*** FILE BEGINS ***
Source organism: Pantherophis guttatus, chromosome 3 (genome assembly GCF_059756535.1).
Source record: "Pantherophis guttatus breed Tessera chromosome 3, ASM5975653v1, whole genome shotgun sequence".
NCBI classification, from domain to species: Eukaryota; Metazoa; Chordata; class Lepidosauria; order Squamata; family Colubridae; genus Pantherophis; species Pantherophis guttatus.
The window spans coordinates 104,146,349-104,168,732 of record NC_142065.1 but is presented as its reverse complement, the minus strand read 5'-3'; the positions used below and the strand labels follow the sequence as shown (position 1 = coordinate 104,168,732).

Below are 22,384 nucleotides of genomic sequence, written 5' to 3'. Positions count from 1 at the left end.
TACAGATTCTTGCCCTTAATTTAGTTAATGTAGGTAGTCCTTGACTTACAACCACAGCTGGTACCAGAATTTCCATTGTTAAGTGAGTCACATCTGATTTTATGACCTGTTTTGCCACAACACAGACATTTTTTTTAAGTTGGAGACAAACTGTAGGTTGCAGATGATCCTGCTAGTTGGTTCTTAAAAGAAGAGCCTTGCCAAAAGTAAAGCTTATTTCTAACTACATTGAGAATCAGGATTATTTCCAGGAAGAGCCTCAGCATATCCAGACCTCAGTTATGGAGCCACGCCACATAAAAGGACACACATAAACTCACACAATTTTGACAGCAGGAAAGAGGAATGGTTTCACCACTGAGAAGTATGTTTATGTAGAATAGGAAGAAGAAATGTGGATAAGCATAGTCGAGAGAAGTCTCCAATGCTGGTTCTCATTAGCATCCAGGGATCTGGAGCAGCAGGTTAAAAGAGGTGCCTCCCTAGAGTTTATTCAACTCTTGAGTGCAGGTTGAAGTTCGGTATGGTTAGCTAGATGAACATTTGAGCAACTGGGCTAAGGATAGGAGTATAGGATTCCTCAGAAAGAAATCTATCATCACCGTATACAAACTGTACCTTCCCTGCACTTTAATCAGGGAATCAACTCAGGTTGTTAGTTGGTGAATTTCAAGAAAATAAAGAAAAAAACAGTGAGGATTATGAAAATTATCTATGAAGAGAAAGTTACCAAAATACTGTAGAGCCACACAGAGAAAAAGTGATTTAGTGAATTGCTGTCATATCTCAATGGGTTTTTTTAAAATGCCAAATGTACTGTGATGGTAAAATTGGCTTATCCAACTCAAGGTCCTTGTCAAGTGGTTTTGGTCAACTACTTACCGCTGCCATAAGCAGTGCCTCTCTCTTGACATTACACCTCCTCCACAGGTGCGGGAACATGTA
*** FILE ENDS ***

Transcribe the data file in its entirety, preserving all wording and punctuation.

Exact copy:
Source organism: Pantherophis guttatus, chromosome 3 (genome assembly GCF_059756535.1).
Source record: "Pantherophis guttatus breed Tessera chromosome 3, ASM5975653v1, whole genome shotgun sequence".
NCBI classification, from domain to species: Eukaryota; Metazoa; Chordata; class Lepidosauria; order Squamata; family Colubridae; genus Pantherophis; species Pantherophis guttatus.
The window spans coordinates 104,146,349-104,168,732 of record NC_142065.1 but is presented as its reverse complement, the minus strand read 5'-3'; the positions used below and the strand labels follow the sequence as shown (position 1 = coordinate 104,168,732).

Below are 22,384 nucleotides of genomic sequence, written 5' to 3'. Positions count from 1 at the left end.
TACAGATTCTTGCCCTTAATTTAGTTAATGTAGGTAGTCCTTGACTTACAACCACAGCTGGTACCAGAATTTCCATTGTTAAGTGAGTCACATCTGATTTTATGACCTGTTTTGCCACAACACAGACATTTTTTTTAAGTTGGAGACAAACTGTAGGTTGCAGATGATCCTGCTAGTTGGTTCTTAAAAGAAGAGCCTTGCCAAAAGTAAAGCTTATTTCTAACTACATTGAGAATCAGGATTATTTCCAGGAAGAGCCTCAGCATATCCAGACCTCAGTTATGGAGCCACGCCACATAAAAGGACACACATAAACTCACACAATTTTGACAGCAGGAAAGAGGAATGGTTTCACCACTGAGAAGTATGTTTATGTAGAATAGGAAGAAGAAATGTGGATAAGCATAGTCGAGAGAAGTCTCCAATGCTGGTTCTCATTAGCATCCAGGGATCTGGAGCAGCAGGTTAAAAGAGGTGCCTCCCTAGAGTTTATTCAACTCTTGAGTGCAGGTTGAAGTTCGGTATGGTTAGCTAGATGAACATTTGAGCAACTGGGCTAAGGATAGGAGTATAGGATTCCTCAGAAAGAAATCTATCATCACCGTATACAAACTGTACCTTCCCTGCACTTTAATCAGGGAATCAACTCAGGTTGTTAGTTGGTGAATTTCAAGAAAATAAAGAAAAAAACAGTGAGGATTATGAAAATTATCTATGAAGAGAAAGTTACCAAAATACTGTAGAGCCACACAGAGAAAAAGTGATTTAGTGAATTGCTGTCATATCTCAATGGGTTTTTTTAAAATGCCAAATGTACTGTGATGGTAAAATTGGCTTATCCAACTCAAGGTCCTTGTCAAGTGGTTTTGGTCAACTACTTACCGCTGCCATAAGCAGTGCCTCTCTCTTGACATTACACCTCCTCCACAGGTGCGGGAACATGTA